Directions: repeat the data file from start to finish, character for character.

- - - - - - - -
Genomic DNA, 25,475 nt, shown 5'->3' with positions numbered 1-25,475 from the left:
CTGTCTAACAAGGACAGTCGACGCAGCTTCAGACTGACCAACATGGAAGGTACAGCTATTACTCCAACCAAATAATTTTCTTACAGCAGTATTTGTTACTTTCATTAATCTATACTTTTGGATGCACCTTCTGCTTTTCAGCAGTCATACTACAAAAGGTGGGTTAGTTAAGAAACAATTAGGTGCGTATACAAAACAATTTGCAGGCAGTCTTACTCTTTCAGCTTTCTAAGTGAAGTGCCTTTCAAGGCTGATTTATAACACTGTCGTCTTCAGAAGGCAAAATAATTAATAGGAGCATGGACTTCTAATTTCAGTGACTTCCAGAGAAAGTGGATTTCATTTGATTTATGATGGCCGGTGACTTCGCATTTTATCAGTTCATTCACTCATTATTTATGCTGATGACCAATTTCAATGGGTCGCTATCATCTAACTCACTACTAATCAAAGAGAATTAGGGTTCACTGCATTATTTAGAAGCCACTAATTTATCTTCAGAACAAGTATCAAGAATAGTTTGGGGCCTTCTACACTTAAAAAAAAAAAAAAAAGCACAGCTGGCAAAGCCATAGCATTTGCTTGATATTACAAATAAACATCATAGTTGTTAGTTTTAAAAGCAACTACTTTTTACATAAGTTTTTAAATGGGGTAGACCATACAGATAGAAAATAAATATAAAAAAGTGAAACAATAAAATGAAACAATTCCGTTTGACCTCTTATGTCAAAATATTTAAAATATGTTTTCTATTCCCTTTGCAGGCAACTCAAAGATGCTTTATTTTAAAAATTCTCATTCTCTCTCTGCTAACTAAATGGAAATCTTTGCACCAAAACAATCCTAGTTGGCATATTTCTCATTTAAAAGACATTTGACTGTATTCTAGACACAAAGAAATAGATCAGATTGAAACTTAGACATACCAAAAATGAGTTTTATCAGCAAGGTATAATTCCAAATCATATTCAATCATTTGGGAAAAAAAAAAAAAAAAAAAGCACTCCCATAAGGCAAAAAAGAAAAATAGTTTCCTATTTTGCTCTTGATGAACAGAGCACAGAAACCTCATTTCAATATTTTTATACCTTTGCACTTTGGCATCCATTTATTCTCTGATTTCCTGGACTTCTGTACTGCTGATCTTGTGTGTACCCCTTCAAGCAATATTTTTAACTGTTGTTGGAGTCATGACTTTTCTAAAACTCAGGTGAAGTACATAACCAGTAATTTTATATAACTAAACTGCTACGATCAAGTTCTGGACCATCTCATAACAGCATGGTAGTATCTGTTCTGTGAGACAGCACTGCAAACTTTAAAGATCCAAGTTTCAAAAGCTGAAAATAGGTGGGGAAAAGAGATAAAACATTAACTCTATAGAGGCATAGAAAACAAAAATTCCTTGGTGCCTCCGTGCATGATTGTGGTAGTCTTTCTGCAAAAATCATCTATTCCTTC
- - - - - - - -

Genomic DNA, 25,475 nt, shown 5'->3' with positions numbered 1-25,475 from the left:
CTGTCTAACAAGGACAGTCGACGCAGCTTCAGACTGACCAACATGGAAGGTACAGCTATTACTCCAACCAAATAATTTTCTTACAGCAGTATTTGTTACTTTCATTAATCTATACTTTTGGATGCACCTTCTGCTTTTCAGCAGTCATACTACAAAAGGTGGGTTAGTTAAGAAACAATTAGGTGCGTATACAAAACAATTTGCAGGCAGTCTTACTCTTTCAGCTTTCTAAGTGAAGTGCCTTTCAAGGCTGATTTATAACACTGTCGTCTTCAGAAGGCAAAATAATTAATAGGAGCATGGACTTCTAATTTCAGTGACTTCCAGAGAAAGTGGATTTCATTTGATTTATGATGGCCGGTGACTTCGCATTTTATCAGTTCATTCACTCATTATTTATGCTGATGACCAATTTCAATGGGTCGCTATCATCTAACTCACTACTAATCAAAGAGAATTAGGGTTCACTGCATTATTTAGAAGCCACTAATTTATCTTCAGAACAAGTATCAAGAATAGTTTGGGGCCTTCTACACTTAAAAAAAAAAAAAAAAGCACAGCTGGCAAAGCCATAGCATTTGCTTGATATTACAAATAAACATCATAGTTGTTAGTTTTAAAAGCAACTACTTTTTACATAAGTTTTTAAATGGGGTAGACCATACAGATAGAAAATAAATATAAAAAAGTGAAACAATAAAATGAAACAATTCCGTTTGACCTCTTATGTCAAAATATTTAAAATATGTTTTCTATTCCCTTTGCAGGCAACTCAAAGATGCTTTATTTTAAAAATTCTCATTCTCTCTCTGCTAACTAAATGGAAATCTTTGCACCAAAACAATCCTAGTTGGCATATTTCTCATTTAAAAGACATTTGACTGTATTCTAGACACAAAGAAATAGATCAGATTGAAACTTAGACATACCAAAAATGAGTTTTATCAGCAAGGTATAATTCCAAATCATATTCAATCATTTGGGAAAAAAAAAAAAAAAAAAAGCACTCCCATAAGGCAAAAAAGAAAAATAGTTTCCTATTTTGCTCTTGATGAACAGAGCACAGAAACCTCATTTCAATATTTTTATACCTTTGCACTTTGGCATCCATTTATTCTCTGATTTCCTGGACTTCTGTACTGCTGATCTTGTGTGTACCCCTTCAAGCAATATTTTTAACTGTTGTTGGAGTCATGACTTTTCTAAAACTCAGGTGAAGTACATAACCAGTAATTTTATATAACTAAACTGCTACGATCAAGTTCTGGACCATCTCATAACAGCATGGTAGTATCTGTTCTGTGAGACAGCACTGCAAACTTTAAAGATCCAAGTTTCAAAAGCTGAAAATAGGTGGGGAAAAGAGATAAAACATTAACTCTATAGAGGCATAGAAAACAAAAATTCCTTGGTGCCTCCGTGCATGATTGTGGTAGTCTTTCTGCAAAAATCATCTATTCCTTC